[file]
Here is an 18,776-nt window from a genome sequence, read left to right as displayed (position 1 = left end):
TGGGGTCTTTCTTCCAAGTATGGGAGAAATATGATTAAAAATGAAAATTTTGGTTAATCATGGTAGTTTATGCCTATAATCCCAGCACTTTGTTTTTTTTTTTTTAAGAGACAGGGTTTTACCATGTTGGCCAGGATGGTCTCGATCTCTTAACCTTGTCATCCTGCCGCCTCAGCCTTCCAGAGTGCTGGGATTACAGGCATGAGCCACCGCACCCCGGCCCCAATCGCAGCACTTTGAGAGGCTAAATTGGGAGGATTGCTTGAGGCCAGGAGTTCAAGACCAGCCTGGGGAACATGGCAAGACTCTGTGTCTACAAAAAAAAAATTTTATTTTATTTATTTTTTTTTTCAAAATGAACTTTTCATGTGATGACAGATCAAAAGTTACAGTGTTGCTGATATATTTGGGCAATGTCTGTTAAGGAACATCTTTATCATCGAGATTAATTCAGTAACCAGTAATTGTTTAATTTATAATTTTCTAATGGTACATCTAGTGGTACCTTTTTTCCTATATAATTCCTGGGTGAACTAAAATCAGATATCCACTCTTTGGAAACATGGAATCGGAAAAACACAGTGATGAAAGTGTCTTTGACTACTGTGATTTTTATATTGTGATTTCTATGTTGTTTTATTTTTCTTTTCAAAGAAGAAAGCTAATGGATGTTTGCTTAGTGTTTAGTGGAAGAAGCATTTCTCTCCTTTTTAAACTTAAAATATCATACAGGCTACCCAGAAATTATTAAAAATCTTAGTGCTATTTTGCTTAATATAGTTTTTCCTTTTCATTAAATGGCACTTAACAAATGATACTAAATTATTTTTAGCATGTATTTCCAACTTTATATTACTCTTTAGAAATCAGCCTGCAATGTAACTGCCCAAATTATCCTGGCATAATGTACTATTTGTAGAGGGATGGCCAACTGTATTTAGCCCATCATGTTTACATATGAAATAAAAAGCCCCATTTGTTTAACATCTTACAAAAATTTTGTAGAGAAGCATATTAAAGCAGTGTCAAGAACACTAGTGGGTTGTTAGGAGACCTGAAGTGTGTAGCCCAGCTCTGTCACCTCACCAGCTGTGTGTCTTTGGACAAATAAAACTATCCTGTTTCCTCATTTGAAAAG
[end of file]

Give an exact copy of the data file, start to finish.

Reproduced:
Here is an 18,776-nt window from a genome sequence, read left to right as displayed (position 1 = left end):
TGGGGTCTTTCTTCCAAGTATGGGAGAAATATGATTAAAAATGAAAATTTTGGTTAATCATGGTAGTTTATGCCTATAATCCCAGCACTTTGTTTTTTTTTTTTTAAGAGACAGGGTTTTACCATGTTGGCCAGGATGGTCTCGATCTCTTAACCTTGTCATCCTGCCGCCTCAGCCTTCCAGAGTGCTGGGATTACAGGCATGAGCCACCGCACCCCGGCCCCAATCGCAGCACTTTGAGAGGCTAAATTGGGAGGATTGCTTGAGGCCAGGAGTTCAAGACCAGCCTGGGGAACATGGCAAGACTCTGTGTCTACAAAAAAAAAATTTTATTTTATTTATTTTTTTTTTCAAAATGAACTTTTCATGTGATGACAGATCAAAAGTTACAGTGTTGCTGATATATTTGGGCAATGTCTGTTAAGGAACATCTTTATCATCGAGATTAATTCAGTAACCAGTAATTGTTTAATTTATAATTTTCTAATGGTACATCTAGTGGTACCTTTTTTCCTATATAATTCCTGGGTGAACTAAAATCAGATATCCACTCTTTGGAAACATGGAATCGGAAAAACACAGTGATGAAAGTGTCTTTGACTACTGTGATTTTTATATTGTGATTTCTATGTTGTTTTATTTTTCTTTTCAAAGAAGAAAGCTAATGGATGTTTGCTTAGTGTTTAGTGGAAGAAGCATTTCTCTCCTTTTTAAACTTAAAATATCATACAGGCTACCCAGAAATTATTAAAAATCTTAGTGCTATTTTGCTTAATATAGTTTTTCCTTTTCATTAAATGGCACTTAACAAATGATACTAAATTATTTTTAGCATGTATTTCCAACTTTATATTACTCTTTAGAAATCAGCCTGCAATGTAACTGCCCAAATTATCCTGGCATAATGTACTATTTGTAGAGGGATGGCCAACTGTATTTAGCCCATCATGTTTACATATGAAATAAAAAGCCCCATTTGTTTAACATCTTACAAAAATTTTGTAGAGAAGCATATTAAAGCAGTGTCAAGAACACTAGTGGGTTGTTAGGAGACCTGAAGTGTGTAGCCCAGCTCTGTCACCTCACCAGCTGTGTGTCTTTGGACAAATAAAACTATCCTGTTTCCTCATTTGAAAAG